Activists Disrupt Ted Cruz’s Houston Rally On Behalf Of Immigrants, Women, And Low-Income Texans

CREDIT: Emily Atkin

Protestors with the Texas Organizing Project are escorted off the premises after interrupting Sen. Ted Cruz's rally on Monday night.

HOUSTON, TEXAS — At a packed house at Houston Baptist University on Monday night, Sen. Ted Cruz (R-TX) held his last rally before Tuesday’s big presidential primary, where Texas and 11 other states will head to the polls. “Tomorrow is Super Tuesday,” Cruz told the crowd. “Tomorrow, Texas speaks its voice.”

Unfortunately for Cruz, however, at least five Texans decided to speak their voices at Cruz’s rally — and they weren’t speaking in support of him. As soon as Cruz took the stage, three women stood up and began to chant: “Cruz, Perry, Abbott: Bad for Texas, bad for country.” They were referring to former Texas Gov. Rick Perry and current Gov. Greg Abbott, who are endorsing Cruz in the race.

After those women were escorted out by security, two more women separately interrupted the rally with the same chant. Both were also escorted out and asked to leave the premises.

As the women were put in a golf cart and driven off university property, they told ThinkProgress they’re with the Texas Organizing Project, an advocacy group for low- and middle-income Texans. The protest, they said, was a general one of policies championed by Cruz that they believe have hurt Texas residents.

“We are freedom fighters — we want justice for all, not just for few,” said Lola Garcia, a Houston resident. “We want everyone to come up and succeed, not just the one percent. We want equal rights. We want a living wage.”

Dorothy Wagner holds up the sign she used to protest Ted Cruz at his rally in Houston on Monday.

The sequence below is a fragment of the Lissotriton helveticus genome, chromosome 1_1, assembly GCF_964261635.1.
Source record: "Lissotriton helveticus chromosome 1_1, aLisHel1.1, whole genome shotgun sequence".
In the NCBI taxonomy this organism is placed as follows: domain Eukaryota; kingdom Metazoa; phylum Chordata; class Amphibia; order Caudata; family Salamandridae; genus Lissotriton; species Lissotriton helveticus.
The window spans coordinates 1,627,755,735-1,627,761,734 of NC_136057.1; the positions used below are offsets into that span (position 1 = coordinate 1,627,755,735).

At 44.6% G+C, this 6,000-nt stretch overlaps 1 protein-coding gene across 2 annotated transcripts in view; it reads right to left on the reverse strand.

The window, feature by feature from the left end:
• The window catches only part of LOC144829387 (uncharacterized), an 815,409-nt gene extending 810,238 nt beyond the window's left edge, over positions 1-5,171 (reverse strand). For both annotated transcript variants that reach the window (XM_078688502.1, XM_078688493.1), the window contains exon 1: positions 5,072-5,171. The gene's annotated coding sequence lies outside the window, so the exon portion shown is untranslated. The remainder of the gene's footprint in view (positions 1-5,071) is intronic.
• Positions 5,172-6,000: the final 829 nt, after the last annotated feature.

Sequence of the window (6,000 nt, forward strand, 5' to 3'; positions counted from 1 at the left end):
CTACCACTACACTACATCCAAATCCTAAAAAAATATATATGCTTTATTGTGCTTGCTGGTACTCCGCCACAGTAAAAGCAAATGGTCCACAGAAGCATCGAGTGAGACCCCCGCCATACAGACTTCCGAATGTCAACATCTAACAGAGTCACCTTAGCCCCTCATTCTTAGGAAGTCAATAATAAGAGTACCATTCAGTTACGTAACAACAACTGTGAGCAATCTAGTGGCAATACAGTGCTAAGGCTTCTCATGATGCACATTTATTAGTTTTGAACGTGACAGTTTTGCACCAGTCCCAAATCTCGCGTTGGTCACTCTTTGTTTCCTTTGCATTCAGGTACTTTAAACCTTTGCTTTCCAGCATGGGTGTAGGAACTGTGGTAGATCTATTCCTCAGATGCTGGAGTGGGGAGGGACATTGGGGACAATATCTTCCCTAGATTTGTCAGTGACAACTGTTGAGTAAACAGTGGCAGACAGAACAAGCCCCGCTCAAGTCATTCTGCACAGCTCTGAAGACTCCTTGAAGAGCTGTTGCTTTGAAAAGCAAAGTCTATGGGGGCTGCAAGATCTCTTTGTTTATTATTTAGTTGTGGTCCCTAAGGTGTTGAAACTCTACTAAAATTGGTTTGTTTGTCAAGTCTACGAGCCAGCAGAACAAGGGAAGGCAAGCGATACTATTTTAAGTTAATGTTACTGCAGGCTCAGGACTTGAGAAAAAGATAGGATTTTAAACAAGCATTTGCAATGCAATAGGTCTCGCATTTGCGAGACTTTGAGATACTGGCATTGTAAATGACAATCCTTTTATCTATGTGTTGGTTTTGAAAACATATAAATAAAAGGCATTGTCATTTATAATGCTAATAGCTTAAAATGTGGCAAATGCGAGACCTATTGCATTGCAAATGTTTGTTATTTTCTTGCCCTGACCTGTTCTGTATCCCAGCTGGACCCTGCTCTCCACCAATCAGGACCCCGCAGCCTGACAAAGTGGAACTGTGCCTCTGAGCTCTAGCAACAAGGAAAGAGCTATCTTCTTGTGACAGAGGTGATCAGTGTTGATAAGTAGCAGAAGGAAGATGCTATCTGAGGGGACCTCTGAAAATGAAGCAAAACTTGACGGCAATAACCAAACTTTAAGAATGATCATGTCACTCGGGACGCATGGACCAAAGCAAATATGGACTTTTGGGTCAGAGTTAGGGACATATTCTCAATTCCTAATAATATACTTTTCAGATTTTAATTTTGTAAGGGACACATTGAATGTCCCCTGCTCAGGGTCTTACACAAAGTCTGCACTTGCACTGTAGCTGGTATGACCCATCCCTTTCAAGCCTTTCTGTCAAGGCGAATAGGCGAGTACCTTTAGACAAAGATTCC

Dorothy Wagner holds up the sign she used to protest Ted Cruz at his rally in Houston on Monday.

CREDIT: Emily Atkin

Garcia specifically mentioned immigration as a core issue of the protest. Since his campaign for the presidency, Cruz has shifted sharply rightward on immigration, pledging to round up and deport the 12 million undocumented immigrants living in America. And Texas, she noted, has 1.68 million undocumented immigrants, the second-highest number of all the states in the country.

“Immigration is a part of this,” she said. “We defend immigrant rights, and we believe families should be kept together.”

Amanda Garcia, another protestor, said Cruz’s rhetoric on abortion inspired her to interrupt his event. Cruz has fiercely made the case that he’s the most pro-life candidate, pledging to ban abortion and pull funding for Planned Parenthood if elected president. “He ignores women’s right to choose,” she said. “That’s a big issue.”

Protests have become somewhat commonplace at Republican presidential candidate events, particularly at Donald Trump rallies, where protesters have been insulted and roughed up. Cruz’s response to the protest — and the response of his supporters — differed sharply from those at Trump events. There were no physical altercations, and Cruz did not comment on the women’s appearance. He did, however, accuse the women of being Bernie Sanders supporters.

Though they wouldn’t say who they’re supporting in the race, the women acknowledged that they’re Democrats — and that Cruz’s rhetoric just doesn’t line up with their own. Mostly, they just seemed excited to be able to interrupt Cruz and get away with it.

“The protest was about disturbing his peace,” Lola Garcia said. “If he comes to Houston, he has to expect that Democrats are going to protest him. And that’s what we’re doing. We’re Democrats, we believe in our core values and what we think the issues are, and he seems to disregard everything we are passionate about.”